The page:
Gold (Au) is a yellow metal that has a high density, is a good conductor of electricity and heat, is malleable and has a lustre that is considered attractive. Gold has a significant historical role in Australia, with the first gold rush of 1851 drawing tens of thousands of immigrants from many parts of the world to the Australian colonies. The principal uses for gold are as an investment instrument for governments and central banks and for private investors, with jewellery accounting for most of its annual usage. The main industrial use of gold is in the electronics industry, which takes advantage of gold's high conductivity and corrosion-resistance properties and small amounts are present in most modern electronic devices. Gold is used also in dentistry because gold alloys are strong, resistant to tarnishing and easy to work.

Gold usually occurs in its metallic state and is commonly associated with sulphide minerals such as pyrite, but does not form a separate sulphide mineral itself. Most gold mined in Australia today cannot be seen with the naked eye. It is very fine grained and mostly has a concentration of less than five grams in every tonne of rock mined. Primary gold deposits are formed from gold-bearing fluids at sites where the chemistry and physical characteristics permit gold deposition. Gold that is liberated through weathering is concentrated in alluvial (placer) deposits such as those that sparked the rushes of the 1850s, but these are no longer major sources in Australia. Gold is also found as a minor component in many base metal deposits and is recovered as a by-product at some smelters and refineries.

Demand for gold has exceeded world mine production for many years and has necessarily relied on recycling, sales by investors and, until recently, sales by central banks. Over much of the past two decades the central banks have sold down their stocks of gold. However, since early 2010, these banks have become net purchasers of gold to augment their reserves. The World Gold Council has noted that, in particular, the central banks of many emerging nations are maintaining a high percentage of their reserves in gold.

Australia's economic gold resource is almost 10 000 tonnes and total JORC resources are almost 15 000 tonnes. Total JORC resources are significant for gold as the industry mines material from all categories in the scheme and not just published ore reserves. Australia is the world's second largest producer, after China.

While these results are relatively strong, industry activity has been under pressure as indicated by a downturn in exploration expenditure and the greater difficulty companies are having in raising capital on the stock exchanges. These pressures relate directly to the gold price which exceeded US$1800/oz briefly in 2011, fluctuated around US$1650/oz through 2012, but collapsed below US$1300/oz in April 2013 which is below the 2010 price of US$1440/oz . The sustained higher gold prices through 2010 and 2011 coincided with expanded mining operations, the upgrading of mills and renewed operations at mines previously on care and maintenance. In contrast, the past nine months has seen the postponement of some planned plant expansions and the closure of half a dozen high-cost mines.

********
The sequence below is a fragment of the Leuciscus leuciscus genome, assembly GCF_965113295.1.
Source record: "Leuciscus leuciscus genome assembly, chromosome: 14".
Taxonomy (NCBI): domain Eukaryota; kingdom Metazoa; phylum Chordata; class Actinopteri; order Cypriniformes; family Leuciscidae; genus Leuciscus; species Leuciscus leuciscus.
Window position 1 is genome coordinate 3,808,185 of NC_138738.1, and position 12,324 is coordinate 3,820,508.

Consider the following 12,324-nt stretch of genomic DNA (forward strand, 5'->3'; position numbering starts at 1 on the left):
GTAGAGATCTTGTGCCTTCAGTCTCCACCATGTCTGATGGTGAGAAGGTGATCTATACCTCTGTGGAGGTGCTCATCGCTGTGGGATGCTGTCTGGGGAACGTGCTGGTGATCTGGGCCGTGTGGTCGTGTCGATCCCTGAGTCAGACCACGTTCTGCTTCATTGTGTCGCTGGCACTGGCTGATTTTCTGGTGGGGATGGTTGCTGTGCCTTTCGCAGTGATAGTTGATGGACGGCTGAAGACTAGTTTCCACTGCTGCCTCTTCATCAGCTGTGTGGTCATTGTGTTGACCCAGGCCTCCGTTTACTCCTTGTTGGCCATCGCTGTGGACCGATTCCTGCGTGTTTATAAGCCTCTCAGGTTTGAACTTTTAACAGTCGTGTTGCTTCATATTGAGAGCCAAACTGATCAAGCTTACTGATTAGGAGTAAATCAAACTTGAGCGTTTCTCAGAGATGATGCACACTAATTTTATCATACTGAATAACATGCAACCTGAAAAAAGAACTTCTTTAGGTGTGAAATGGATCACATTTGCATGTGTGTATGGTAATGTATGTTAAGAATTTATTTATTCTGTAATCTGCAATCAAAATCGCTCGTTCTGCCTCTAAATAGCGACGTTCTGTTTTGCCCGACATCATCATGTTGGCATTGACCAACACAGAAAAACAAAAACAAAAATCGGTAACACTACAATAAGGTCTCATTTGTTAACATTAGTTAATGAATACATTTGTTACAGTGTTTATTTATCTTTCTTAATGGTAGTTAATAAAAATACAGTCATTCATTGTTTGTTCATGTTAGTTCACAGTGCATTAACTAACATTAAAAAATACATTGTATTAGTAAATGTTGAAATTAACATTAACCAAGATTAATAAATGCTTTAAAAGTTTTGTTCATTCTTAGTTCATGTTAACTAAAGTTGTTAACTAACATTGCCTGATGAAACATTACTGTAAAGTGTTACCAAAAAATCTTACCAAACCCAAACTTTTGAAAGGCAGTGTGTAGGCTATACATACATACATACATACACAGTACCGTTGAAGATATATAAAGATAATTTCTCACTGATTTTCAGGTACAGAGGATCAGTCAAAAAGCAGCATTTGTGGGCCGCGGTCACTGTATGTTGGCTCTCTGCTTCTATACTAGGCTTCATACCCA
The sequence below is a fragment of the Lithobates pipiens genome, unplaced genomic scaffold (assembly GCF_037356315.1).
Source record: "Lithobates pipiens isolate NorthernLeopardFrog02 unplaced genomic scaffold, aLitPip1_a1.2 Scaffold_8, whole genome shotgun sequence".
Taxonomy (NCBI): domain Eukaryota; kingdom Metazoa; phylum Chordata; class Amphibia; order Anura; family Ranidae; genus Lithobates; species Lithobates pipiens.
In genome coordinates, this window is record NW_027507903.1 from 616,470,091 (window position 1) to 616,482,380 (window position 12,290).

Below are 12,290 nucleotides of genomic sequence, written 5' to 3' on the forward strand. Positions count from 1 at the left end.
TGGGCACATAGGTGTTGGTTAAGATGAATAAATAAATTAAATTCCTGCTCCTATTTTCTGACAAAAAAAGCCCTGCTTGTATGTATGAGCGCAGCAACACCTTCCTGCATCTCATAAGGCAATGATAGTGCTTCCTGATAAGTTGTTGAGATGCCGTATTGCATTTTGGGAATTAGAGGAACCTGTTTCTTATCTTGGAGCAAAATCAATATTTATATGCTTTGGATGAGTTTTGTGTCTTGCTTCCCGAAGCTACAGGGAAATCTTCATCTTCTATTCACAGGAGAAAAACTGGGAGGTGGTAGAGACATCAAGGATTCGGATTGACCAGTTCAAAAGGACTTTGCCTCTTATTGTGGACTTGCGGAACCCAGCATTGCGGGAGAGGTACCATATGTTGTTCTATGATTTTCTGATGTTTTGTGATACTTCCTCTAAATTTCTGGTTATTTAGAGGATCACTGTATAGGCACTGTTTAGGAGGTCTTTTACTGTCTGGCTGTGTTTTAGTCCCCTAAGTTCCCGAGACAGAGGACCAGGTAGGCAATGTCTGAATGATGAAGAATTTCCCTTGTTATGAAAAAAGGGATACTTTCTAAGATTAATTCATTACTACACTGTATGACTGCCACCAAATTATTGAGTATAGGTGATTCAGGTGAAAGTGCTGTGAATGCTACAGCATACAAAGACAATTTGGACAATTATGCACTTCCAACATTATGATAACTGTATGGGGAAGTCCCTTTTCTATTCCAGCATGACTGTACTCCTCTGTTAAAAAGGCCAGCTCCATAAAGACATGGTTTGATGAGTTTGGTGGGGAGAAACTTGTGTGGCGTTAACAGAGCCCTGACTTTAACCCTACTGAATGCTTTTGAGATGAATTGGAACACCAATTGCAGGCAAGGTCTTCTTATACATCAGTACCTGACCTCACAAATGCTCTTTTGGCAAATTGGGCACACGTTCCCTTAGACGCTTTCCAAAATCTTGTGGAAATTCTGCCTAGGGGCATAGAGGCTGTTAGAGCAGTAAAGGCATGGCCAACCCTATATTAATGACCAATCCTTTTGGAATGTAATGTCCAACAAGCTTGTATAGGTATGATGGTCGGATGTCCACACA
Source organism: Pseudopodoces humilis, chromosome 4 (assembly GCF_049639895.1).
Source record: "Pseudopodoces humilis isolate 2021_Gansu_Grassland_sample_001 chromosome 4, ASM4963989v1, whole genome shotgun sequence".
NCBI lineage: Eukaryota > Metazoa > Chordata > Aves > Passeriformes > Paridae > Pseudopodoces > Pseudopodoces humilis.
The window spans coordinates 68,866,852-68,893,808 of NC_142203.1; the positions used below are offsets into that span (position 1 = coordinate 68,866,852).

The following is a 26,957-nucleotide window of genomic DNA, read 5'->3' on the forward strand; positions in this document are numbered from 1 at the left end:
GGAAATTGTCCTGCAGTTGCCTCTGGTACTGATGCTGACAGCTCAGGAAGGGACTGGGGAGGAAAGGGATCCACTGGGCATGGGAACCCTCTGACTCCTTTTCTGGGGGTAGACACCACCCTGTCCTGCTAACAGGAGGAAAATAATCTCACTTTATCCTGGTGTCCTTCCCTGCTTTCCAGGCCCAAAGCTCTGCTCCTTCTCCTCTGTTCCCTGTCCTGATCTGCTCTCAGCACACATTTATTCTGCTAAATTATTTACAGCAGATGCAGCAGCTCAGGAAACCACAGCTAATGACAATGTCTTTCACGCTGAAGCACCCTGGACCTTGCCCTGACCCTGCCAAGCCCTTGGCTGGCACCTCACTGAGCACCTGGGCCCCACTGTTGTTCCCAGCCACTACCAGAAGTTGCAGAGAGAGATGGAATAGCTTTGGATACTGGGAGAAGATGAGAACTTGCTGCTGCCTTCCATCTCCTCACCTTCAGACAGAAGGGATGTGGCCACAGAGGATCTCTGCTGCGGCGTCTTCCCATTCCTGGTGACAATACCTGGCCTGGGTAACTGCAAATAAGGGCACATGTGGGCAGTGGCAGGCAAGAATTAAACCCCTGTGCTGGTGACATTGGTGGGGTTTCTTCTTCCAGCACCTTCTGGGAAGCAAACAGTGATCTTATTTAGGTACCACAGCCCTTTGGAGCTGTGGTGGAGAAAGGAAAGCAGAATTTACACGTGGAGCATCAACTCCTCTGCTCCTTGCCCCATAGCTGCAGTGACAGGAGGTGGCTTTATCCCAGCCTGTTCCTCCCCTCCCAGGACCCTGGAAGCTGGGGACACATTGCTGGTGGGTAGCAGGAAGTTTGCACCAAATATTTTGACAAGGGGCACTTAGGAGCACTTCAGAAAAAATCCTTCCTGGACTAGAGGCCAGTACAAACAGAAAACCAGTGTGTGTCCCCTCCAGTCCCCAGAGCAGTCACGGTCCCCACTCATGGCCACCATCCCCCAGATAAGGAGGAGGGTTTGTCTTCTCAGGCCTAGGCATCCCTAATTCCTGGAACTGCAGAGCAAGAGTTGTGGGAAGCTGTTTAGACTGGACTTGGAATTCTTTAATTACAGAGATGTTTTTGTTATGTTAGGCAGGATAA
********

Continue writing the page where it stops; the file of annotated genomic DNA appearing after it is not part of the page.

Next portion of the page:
Gold occurs, and is mined, in all states and the Northern Territory (Figure 3.12) with about 43% of resources occurring in Western Australia (Figure 3.13). The Yilgarn Craton in Western Australia is Australia's premier gold province with major Archean greenstone-hosted deposits such as Kalgoorlie, Granny Smith and Boddington. South Australia's Gawler Craton hosts the major iron oxide-copper-gold-uranium Olympic Dam deposit and the Northern Territory hosts the world-class, low-sulphide, quartz vein Tanami deposit. Australia's eastern states host many substantial gold deposits in a range of styles and provinces including Forsterville in Victoria (quartz-vein related), Cadia in New South Wales (porphyry gold copper) and Mount Carlton in Queensland (epithermal). The discovery of the Tropicana deposit (5 million ounces of gold) in the Albany-Fraser Belt of Western Australia highlights the potential for major new gold discoveries in Australia. Ongoing exploration suggests that Tropicana may be the first discovery in a new gold province.

Figure 3.12 is a map of Australia showing the names, locations and size of major gold deposits (i.e., those with more than 30 tonnes of in situ resources). The map also shows the state boundaries and capital cities as well as the major geological provinces of the country. Gold deposits are displayed as filled yellow circles split into six sizes according to the total in situ resources of gold. The six sizes are labelled '30 to 50 tonnes', '50 to 100 tonnes', '100 to 500 tonnes', '500 to 1000 tonnes', '1000 to 3000 tonnes' and 'greater than 3000 tonnes'. In addition, some circles are drawn with a heavy black line indicating that these deposits are operating mines. The map shows that Western Australia hosts the greatest number of significant gold deposits in Australia, all within Archaean or Proterozoic rocks. Olympic Dam in South Australia is the only deposit with more than 3000 tonnes of gold, again hosted by Proterozoic geology. Proterozoic geology also hosts gold in Queensland and the Northern Territory. Gold deposits in New South Wales and Victoria are hosted by Ordovician rocks with a large concentration occurring in the Cadia Valley near Orange